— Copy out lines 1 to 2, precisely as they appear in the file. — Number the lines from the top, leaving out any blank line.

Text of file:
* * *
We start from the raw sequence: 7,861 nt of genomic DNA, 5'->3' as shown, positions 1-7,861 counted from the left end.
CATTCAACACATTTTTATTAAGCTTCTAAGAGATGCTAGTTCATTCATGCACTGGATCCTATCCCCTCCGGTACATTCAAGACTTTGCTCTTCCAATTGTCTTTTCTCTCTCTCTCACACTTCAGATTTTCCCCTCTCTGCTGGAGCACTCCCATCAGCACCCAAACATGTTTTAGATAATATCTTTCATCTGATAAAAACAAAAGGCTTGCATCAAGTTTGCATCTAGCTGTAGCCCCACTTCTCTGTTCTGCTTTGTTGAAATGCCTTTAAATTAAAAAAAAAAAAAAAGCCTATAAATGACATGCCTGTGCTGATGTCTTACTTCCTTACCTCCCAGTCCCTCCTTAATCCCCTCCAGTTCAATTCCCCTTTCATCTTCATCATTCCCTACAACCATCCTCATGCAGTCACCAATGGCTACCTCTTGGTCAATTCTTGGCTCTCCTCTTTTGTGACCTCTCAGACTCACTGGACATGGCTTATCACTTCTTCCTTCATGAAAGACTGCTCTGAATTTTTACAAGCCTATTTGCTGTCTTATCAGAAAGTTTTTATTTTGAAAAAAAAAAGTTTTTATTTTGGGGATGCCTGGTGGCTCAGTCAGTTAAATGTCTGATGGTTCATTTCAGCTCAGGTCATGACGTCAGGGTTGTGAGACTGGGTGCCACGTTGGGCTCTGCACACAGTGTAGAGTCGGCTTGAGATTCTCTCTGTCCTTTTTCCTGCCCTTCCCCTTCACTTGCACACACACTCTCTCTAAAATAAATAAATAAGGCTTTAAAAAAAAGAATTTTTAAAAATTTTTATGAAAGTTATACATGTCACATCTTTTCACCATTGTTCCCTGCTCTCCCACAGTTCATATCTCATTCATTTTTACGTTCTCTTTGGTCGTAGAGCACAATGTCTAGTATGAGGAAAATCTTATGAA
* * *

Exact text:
We start from the raw sequence: 7,861 nt of genomic DNA, 5'->3' as shown, positions 1-7,861 counted from the left end.
CATTCAACACATTTTTATTAAGCTTCTAAGAGATGCTAGTTCATTCATGCACTGGATCCTATCCCCTCCGGTACATTCAAGACTTTGCTCTTCCAATTGTCTTTTCTCTCTCTCTCACACTTCAGATTTTCCCCTCTCTGCTGGAGCACTCCCATCAGCACCCAAACATGTTTTAGATAATATCTTTCATCTGATAAAAACAAAAGGCTTGCATCAAGTTTGCATCTAGCTGTAGCCCCACTTCTCTGTTCTGCTTTGTTGAAATGCCTTTAAATTAAAAAAAAAAAAAAAGCCTATAAATGACATGCCTGTGCTGATGTCTTACTTCCTTACCTCCCAGTCCCTCCTTAATCCCCTCCAGTTCAATTCCCCTTTCATCTTCATCATTCCCTACAACCATCCTCATGCAGTCACCAATGGCTACCTCTTGGTCAATTCTTGGCTCTCCTCTTTTGTGACCTCTCAGACTCACTGGACATGGCTTATCACTTCTTCCTTCATGAAAGACTGCTCTGAATTTTTACAAGCCTATTTGCTGTCTTATCAGAAAGTTTTTATTTTGAAAAAAAAAAGTTTTTATTTTGGGGATGCCTGGTGGCTCAGTCAGTTAAATGTCTGATGGTTCATTTCAGCTCAGGTCATGACGTCAGGGTTGTGAGACTGGGTGCCACGTTGGGCTCTGCACACAGTGTAGAGTCGGCTTGAGATTCTCTCTGTCCTTTTTCCTGCCCTTCCCCTTCACTTGCACACACACTCTCTCTAAAATAAATAAATAAGGCTTTAAAAAAAAGAATTTTTAAAAATTTTTATGAAAGTTATACATGTCACATCTTTTCACCATTGTTCCCTGCTCTCCCACAGTTCATATCTCATTCATTTTTACGTTCTCTTTGGTCGTAGAGCACAATGTCTAGTATGAGGAAAATCTTATGAA